causes gravity, but gravity does not cause mass--gravity is an effect
of mass. The cause for the flow turning is the simultaneous conservation
of mass, momentum (both linear and angular), and energy by the fluid.
And it's confusing for a fluid because the mass can move and redistribute
itself (unlike a solid), but can only do so in ways that conserve momentum
(mass times velocity) and energy (mass times velocity squared). Velocity
and momentum are vector quantities, so there are actually three spatial
momentums that must be conserved; and they (and the mass) are all interdependent.
A change in velocity in one direction can cause a change in velocity
in a perpendicular direction in a fluid, which doesn't occur in solid
So exactly describing how the flow turns
is a complex problem; too complex for most people to visualize. So we
make up simplified "models". And when we simplify, we leave something
out. So the model is flawed. Most of the arguments about lift generation
come down to people finding the flaws in the various models, and so
the arguments are usually very legitimate. The article which you referred me to is very good, and has
an interesting "model", but even that model has its holes. A wing is
not an air scoop. Why did they choose an elliptic scoop? What happens
to the scoop if I change planform? Those kinds of arguments can be raised.
Downwash: Simple, observable, related (or can be correlated) to the
lift. But the flow aft of trailing edge is not "causing" the lift. It's
not even in physical contact with the body; and lift is mechanical force
(not a field force like gravity). So the body has to be in contact with
the "cause". All kinds of silly arguments and counter-arguments about
the specifics of the model.
I prefer, when discussing lift with students,
to just stop at the Newtonian 3rd law, lift is the re-action to the
turning of the flow. No turning, no lift. The causes for the flow turning
are the conservation of mass, momentum and energy of the fluid; and
that's complex. But it happens, and we can observe the effects of the
flow turning-like downwash, like shed vorticity, like the pressure variation
around the object, and like the velocity variation around the object.
Center of Lift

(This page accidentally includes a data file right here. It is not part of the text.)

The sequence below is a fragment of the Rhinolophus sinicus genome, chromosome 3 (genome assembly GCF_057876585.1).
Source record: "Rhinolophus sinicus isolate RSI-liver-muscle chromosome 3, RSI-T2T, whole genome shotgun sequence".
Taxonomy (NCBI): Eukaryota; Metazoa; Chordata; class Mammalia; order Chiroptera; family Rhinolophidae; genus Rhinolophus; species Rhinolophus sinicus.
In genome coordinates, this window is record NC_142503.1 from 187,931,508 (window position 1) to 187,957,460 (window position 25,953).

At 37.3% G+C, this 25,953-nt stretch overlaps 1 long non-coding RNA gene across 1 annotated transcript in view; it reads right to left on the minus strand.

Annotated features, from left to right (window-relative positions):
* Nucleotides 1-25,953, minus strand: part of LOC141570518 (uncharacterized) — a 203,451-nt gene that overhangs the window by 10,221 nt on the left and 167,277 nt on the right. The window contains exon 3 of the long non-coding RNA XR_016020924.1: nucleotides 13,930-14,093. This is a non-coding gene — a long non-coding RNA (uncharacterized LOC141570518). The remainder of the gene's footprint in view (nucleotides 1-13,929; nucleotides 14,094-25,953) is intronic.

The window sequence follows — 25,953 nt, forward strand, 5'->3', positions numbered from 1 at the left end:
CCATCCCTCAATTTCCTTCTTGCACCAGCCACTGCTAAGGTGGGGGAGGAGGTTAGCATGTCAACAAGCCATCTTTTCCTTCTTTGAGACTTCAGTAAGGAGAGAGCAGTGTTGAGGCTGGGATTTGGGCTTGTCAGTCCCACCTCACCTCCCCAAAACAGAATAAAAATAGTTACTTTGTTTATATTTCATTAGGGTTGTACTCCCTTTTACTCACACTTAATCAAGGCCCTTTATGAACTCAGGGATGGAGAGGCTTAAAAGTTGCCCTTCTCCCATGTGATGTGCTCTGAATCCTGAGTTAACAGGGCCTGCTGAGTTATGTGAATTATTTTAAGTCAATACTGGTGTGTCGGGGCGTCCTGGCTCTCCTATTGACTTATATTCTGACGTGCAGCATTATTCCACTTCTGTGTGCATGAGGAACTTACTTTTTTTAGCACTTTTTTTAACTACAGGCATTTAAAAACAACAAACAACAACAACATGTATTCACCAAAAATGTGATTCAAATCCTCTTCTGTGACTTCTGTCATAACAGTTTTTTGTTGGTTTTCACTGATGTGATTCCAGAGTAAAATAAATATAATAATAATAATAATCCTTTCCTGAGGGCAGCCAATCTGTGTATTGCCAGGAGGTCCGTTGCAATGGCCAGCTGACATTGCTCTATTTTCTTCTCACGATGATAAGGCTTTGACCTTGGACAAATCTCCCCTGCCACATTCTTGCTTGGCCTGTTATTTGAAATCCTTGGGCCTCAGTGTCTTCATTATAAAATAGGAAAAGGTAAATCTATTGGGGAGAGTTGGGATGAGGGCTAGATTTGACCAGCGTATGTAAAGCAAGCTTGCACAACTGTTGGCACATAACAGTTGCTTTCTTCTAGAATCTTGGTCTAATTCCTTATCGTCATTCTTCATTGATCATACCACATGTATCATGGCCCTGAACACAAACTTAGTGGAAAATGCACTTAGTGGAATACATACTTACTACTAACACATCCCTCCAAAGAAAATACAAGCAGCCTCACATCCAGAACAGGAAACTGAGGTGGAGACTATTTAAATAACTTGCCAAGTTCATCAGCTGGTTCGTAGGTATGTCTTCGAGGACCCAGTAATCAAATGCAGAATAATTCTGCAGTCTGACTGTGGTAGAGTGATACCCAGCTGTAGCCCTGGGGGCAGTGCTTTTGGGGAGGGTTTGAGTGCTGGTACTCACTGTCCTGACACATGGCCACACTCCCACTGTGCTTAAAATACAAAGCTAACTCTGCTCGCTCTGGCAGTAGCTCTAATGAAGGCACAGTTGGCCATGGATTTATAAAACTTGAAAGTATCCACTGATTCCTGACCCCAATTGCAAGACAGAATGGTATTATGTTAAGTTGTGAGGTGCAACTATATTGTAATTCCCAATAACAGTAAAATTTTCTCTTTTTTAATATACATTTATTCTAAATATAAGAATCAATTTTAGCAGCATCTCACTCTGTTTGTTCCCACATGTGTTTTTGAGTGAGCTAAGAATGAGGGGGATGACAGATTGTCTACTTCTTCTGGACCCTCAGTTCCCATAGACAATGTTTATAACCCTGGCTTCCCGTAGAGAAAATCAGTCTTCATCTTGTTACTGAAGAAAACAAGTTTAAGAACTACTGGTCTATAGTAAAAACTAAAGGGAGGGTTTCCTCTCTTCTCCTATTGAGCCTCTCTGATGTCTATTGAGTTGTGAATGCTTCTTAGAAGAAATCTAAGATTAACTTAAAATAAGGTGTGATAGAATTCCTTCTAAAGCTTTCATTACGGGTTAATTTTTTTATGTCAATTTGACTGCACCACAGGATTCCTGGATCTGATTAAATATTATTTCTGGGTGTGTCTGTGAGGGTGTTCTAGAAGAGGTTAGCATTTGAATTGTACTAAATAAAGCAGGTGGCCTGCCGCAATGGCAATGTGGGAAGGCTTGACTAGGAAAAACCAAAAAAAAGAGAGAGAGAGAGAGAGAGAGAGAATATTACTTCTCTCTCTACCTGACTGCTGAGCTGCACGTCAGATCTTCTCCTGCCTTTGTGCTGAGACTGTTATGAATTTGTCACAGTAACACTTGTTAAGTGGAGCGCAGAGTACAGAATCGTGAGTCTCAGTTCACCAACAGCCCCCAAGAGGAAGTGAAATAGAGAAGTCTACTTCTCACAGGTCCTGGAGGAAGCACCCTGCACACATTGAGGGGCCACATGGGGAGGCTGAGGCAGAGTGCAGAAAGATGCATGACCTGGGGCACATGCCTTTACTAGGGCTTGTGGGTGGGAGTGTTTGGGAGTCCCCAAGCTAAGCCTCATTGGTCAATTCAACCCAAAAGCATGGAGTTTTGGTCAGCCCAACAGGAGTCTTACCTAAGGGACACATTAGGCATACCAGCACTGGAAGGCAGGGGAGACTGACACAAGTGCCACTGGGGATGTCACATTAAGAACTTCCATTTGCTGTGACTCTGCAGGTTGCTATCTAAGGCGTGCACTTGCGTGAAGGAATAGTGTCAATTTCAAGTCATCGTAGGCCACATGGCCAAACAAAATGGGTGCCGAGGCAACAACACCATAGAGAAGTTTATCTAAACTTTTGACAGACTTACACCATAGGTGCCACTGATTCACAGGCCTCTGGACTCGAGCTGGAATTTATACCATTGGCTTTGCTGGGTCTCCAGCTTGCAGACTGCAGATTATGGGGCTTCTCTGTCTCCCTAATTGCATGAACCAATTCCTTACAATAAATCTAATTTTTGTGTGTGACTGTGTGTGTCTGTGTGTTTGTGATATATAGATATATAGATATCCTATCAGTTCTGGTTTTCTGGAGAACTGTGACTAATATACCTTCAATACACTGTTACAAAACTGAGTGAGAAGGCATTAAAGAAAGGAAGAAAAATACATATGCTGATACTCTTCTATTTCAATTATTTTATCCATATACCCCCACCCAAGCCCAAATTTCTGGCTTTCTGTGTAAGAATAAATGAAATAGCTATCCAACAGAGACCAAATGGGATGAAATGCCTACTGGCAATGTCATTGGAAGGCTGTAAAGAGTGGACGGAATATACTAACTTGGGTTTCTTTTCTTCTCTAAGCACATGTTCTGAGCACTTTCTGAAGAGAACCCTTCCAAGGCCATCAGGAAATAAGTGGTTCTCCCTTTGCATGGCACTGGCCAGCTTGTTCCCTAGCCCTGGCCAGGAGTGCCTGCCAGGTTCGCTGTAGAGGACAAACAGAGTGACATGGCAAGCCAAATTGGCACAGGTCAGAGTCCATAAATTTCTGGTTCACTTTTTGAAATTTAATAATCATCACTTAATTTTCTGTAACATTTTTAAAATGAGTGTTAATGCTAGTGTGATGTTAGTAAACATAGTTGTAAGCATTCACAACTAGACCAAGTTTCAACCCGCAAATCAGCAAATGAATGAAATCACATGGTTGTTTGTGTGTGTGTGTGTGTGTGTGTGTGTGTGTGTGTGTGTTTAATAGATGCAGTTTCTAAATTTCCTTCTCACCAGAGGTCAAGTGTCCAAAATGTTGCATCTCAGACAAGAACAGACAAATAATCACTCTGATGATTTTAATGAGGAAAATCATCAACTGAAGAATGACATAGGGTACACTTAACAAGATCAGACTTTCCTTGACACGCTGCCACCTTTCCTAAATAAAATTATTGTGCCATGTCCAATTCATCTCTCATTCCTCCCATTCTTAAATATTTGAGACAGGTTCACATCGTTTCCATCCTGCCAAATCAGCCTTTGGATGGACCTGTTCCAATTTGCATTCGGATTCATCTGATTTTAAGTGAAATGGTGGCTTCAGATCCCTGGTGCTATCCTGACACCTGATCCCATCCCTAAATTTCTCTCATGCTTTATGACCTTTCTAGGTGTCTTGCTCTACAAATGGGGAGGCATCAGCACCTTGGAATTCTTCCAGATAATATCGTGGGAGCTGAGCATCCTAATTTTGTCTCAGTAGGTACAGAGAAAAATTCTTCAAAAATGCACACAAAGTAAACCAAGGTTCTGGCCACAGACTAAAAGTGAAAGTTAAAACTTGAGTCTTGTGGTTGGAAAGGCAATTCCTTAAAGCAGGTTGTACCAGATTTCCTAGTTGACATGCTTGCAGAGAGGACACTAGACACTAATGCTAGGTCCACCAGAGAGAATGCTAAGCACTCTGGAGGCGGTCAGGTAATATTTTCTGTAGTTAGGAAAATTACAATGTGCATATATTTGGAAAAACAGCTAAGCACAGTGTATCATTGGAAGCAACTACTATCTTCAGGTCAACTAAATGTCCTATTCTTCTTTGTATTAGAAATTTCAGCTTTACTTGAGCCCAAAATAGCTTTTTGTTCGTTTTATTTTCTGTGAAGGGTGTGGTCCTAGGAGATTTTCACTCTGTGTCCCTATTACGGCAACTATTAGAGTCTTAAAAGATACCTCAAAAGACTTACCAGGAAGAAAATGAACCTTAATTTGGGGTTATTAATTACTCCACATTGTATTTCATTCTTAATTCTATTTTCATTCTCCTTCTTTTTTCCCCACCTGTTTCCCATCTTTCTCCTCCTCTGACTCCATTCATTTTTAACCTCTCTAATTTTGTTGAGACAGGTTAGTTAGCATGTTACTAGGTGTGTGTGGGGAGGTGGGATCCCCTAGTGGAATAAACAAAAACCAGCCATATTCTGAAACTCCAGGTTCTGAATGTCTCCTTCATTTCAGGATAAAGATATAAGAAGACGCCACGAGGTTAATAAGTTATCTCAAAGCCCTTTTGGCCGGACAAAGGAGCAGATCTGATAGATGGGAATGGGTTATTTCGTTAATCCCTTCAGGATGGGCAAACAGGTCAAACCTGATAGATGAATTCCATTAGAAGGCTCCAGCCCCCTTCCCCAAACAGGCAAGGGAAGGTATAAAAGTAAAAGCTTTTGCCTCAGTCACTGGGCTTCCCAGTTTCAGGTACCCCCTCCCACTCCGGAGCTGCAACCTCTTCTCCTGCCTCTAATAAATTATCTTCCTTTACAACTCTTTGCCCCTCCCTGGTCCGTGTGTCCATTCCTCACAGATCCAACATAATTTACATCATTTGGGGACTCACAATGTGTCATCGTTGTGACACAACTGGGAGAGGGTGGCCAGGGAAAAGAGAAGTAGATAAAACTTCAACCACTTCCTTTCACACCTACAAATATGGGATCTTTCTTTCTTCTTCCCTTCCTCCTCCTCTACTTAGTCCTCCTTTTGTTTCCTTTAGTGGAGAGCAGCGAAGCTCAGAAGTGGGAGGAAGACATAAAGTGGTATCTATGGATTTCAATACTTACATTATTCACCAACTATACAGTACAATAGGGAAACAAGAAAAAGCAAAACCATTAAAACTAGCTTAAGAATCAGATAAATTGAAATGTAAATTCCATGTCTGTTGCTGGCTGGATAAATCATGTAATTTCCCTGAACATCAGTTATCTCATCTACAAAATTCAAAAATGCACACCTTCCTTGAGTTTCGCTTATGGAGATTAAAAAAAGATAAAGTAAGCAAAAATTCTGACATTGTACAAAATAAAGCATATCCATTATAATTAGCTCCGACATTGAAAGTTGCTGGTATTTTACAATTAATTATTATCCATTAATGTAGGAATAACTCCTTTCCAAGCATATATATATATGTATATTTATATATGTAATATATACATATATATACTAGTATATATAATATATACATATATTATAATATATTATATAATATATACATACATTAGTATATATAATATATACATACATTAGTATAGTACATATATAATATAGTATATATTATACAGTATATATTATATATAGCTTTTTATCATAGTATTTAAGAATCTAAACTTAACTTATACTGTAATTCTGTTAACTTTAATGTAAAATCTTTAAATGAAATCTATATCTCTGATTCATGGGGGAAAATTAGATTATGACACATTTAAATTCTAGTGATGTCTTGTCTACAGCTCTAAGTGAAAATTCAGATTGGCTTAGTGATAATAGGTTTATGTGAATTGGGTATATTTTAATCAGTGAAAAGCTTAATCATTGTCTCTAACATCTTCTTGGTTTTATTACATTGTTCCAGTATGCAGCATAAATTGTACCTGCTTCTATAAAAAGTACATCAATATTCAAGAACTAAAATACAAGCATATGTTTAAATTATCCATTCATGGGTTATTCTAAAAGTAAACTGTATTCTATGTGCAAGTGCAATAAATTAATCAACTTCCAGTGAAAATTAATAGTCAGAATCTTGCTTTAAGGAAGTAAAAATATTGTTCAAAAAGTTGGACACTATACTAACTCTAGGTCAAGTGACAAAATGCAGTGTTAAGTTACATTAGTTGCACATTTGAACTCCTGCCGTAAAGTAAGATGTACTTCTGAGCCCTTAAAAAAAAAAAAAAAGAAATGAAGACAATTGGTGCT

Another question posed to Tom Benson of NASA's Glenn Research
Center by an AlphaTrainer.com visitor:
"How is Center of Lift calculated? Will FOILSIM
calculate Center of Lift for a given airfoil? Or where would you suggest
I look for this info. I've done a lengthy search of the web for this info."
In general, you calculate the center of
lift (or more correctly, the center of pressure) by integrating the
pressure times the distance times a differential area around the airfoil
and dividing by the integral of the pressure times the differential
area. This gives you a distance from a reference point and locates the
Cp. For most thin airfoils, this is near the quarter chord. FoilSim
is doing a very specialized analysis, called an ideal flow analysis,
of a special class of airfoils, called Joukowsky airfoils and named
for the Russian mathematician who developed the analytical geometry
of the foils. For these foils, the center of pressure is exactly at
the quarter chord (1/4 of the way from the leading edge to the training
edge). But this a very special case.
Lift and its Misconceptions
The Internet has made the world a lot smaller
and much more knowledgeable. As a flight instructor, I admit that I squirmed
in my chair as I read NASA's article, What is Lift? In this piece, NASA offers three incorrect
theories of lift: Longer Path or Equal Transit Time, Skipping Stone, and Venturi. After accepting NASA's view, my quest was not
to recognize different effects of lift, but to understand the unseen cause
of lift. After many months of intense study, I presented the following
to Tom Benson at NASA's web site, "Beginner's Guide to Aerodynamics".
He said, "Yep .. that's it!" to this simpler language explanation of "creation
"The key to understanding creation of lift
is that it is a mechanical force. To be a mechanical force, there must
be interaction and contact of a solid body (airplane or wing) with a
fluid (air). 'Contact' is the keyword because that is were the air molecules
crash [collide] into the wing/airplane, transferring their momentum
to the surface. Similarly, the effects of lift are also present; like
the pressure variation around the object, velocity variation around
the object, downwash, and shed vorticity."
So what do we now teach? I believe we must teach
the facts. If there is an inconsistency with the FAA's books and written
test because of oversimplification or dated material, we must be well
prepared to avoid confusion in our teachings.
Lift and Weight
In slow speed and a high angle of attack, does